Adaptability to the operator extends to the electronics on the machine. “With the advancements of Tier 4 Final, there is much more computer and monitoring capabilities on board the machine,” Coffey notes. “What was once a fixed cluster of mechanical gauges are now digital displays. These displays allow for customization by various users and can help the operator monitor specific features depending on the job they are performing.”

For example, selectable work modes allow operators to get more performance out of the engine and more efficiency out of the machine, says Brenton. “These types of features are geared toward making the machine more adaptable to a specific application, and making it less cumbersome to customize for the operator,” he states.

Many manufacturers also now offer the ability to set, and remember, specific parameters to meet the comfort or skill level requirements of individual operators.

John Deere offers three speed settings (Precision, Utility and Productivity) that adjust boom and bucket speed to the operator or application. Take Precision mode — while intended to aid in precision work, it can also enable a new operator to run a machine without worrying about getting out of control, Zupancic notes. Similar settings are available to adjust the aggressiveness of drive functions as the machine propels forward or backward. A creep mode reduces the risk of over running hydraulic attachments such as trenchers or planers.

Caterpillar’s Advanced Display includes operator control features that allow the operator to customize up to 12 different machine performance, language or display parameters for up to 50 individual operator codes. “These advanced operator control features provide the ability to adjust a number of machine settings, such as the implement response as well as the drive system response. This means an operator can adjust a machine to match his operation style, experience level or even a specific job task,” says Coleman. “The ability to tailor the machine performance to an operator’s specific experience level allows operators of varying skill levels to be comfortable with the machine and be more productive.”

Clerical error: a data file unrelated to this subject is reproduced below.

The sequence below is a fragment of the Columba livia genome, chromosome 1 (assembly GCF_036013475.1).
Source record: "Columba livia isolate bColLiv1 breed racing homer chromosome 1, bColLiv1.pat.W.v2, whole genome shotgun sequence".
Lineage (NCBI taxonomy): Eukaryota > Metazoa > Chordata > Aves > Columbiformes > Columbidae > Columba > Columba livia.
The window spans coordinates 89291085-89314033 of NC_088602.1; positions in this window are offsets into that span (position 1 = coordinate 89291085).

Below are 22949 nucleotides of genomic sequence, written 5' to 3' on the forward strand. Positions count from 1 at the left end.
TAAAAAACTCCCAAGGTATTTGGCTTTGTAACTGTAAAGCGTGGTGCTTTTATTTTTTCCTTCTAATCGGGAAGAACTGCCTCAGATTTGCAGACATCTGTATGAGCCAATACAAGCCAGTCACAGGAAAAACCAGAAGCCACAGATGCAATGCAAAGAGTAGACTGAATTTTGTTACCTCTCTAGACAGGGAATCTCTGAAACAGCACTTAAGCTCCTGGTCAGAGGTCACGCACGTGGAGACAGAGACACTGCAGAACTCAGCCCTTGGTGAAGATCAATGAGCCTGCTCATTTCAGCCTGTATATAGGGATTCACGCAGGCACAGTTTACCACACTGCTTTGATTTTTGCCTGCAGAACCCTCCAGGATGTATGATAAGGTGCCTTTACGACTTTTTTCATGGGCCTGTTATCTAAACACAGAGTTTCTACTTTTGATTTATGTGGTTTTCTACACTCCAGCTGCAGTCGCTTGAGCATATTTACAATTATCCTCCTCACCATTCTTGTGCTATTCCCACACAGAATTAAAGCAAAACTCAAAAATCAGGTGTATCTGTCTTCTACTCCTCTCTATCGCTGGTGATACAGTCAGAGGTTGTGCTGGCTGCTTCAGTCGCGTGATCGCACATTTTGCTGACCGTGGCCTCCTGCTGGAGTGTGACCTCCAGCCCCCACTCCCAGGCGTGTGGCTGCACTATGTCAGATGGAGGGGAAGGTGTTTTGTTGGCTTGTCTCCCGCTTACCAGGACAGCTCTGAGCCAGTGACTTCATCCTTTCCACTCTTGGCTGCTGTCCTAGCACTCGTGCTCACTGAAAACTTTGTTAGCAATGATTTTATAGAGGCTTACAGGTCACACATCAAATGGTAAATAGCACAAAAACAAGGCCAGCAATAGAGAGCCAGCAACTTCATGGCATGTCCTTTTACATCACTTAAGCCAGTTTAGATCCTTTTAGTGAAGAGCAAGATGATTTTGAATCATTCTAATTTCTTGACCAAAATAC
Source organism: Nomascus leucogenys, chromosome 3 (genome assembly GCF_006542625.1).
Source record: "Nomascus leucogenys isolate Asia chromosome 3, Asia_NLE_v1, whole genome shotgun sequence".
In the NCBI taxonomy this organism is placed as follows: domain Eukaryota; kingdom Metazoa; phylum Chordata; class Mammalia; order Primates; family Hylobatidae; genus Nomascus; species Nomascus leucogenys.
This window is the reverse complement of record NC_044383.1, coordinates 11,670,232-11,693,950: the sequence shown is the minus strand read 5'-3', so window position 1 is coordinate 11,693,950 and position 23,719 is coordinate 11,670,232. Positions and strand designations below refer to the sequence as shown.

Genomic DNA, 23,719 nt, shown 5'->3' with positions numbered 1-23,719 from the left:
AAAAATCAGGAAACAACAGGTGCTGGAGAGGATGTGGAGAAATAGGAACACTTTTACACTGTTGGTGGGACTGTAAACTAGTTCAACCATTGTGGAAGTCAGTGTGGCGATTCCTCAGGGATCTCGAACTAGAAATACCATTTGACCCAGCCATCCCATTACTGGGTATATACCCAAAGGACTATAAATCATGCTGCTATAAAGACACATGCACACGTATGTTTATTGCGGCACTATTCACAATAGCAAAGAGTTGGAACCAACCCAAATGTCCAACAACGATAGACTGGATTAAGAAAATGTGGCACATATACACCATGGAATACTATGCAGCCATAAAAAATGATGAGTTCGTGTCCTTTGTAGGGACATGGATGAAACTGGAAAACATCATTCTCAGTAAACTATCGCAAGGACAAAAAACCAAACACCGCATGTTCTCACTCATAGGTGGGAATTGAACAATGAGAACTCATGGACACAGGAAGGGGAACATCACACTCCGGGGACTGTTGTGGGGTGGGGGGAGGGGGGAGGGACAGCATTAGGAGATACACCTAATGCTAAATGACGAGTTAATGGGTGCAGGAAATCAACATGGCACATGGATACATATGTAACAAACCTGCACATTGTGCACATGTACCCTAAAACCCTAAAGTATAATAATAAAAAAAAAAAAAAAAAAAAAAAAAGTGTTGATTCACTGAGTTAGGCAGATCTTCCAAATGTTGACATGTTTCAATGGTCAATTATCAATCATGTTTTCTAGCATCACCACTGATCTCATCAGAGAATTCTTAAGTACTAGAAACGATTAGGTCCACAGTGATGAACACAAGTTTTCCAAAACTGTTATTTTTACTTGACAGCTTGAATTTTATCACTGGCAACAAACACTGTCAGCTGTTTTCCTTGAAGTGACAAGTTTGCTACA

The capability to adjust to skill level also means less risk of an operator who is inexperienced or unfamiliar with a machine causing damage to the equipment or jobsite. “If you can mesh the machine to operate closely to how the operator is familiar, there’s going to be less collateral damage,” says Zupancic. “So you’re protecting your return on investment when the machine performance can be more closely matched to the skill set of the operator.”

Cost vs. Benefits

Admittedly, there are costs associated with the more advanced features and options described. However, there are ways to justify the investment.

Start by calculating the costs should you have to replace an experienced operator. “You have the lost time of recruiting, interviewing and selecting [a new operator], and then you have to train them,” Connor notes. This takes other peoples’ time and attention and cuts into jobsite productivity.

Training can also extend beyond learning how to run a piece of equipment. “In some cases, it takes [a new operator] half the summer to understand how the [business] entity functions — to not have to be told every step of the process if there isn’t a supervisor around,” Connor points out. “For a lot of people, the biggest advantage of sustaining an employee long term is simply efficiency and productivity.”

Next, factor in the potential productivity gains you could achieve from a more full-featured machine. “If an operator environment is equipped with all the latest advanced features... [operators] are going to be happy and productive, and they will contribute to the bottom line,” says Brenton. “For new, less experienced operators, these features will help lower the learning curve and get them up to speed more quickly.”

Given the tight construction job market, the ROI can add up. “Employee retention has a serious impact on businesses of all types and sizes,” says Brenton. “You want to make sure your employees... are provided with the latest and greatest equipment to get their job done.”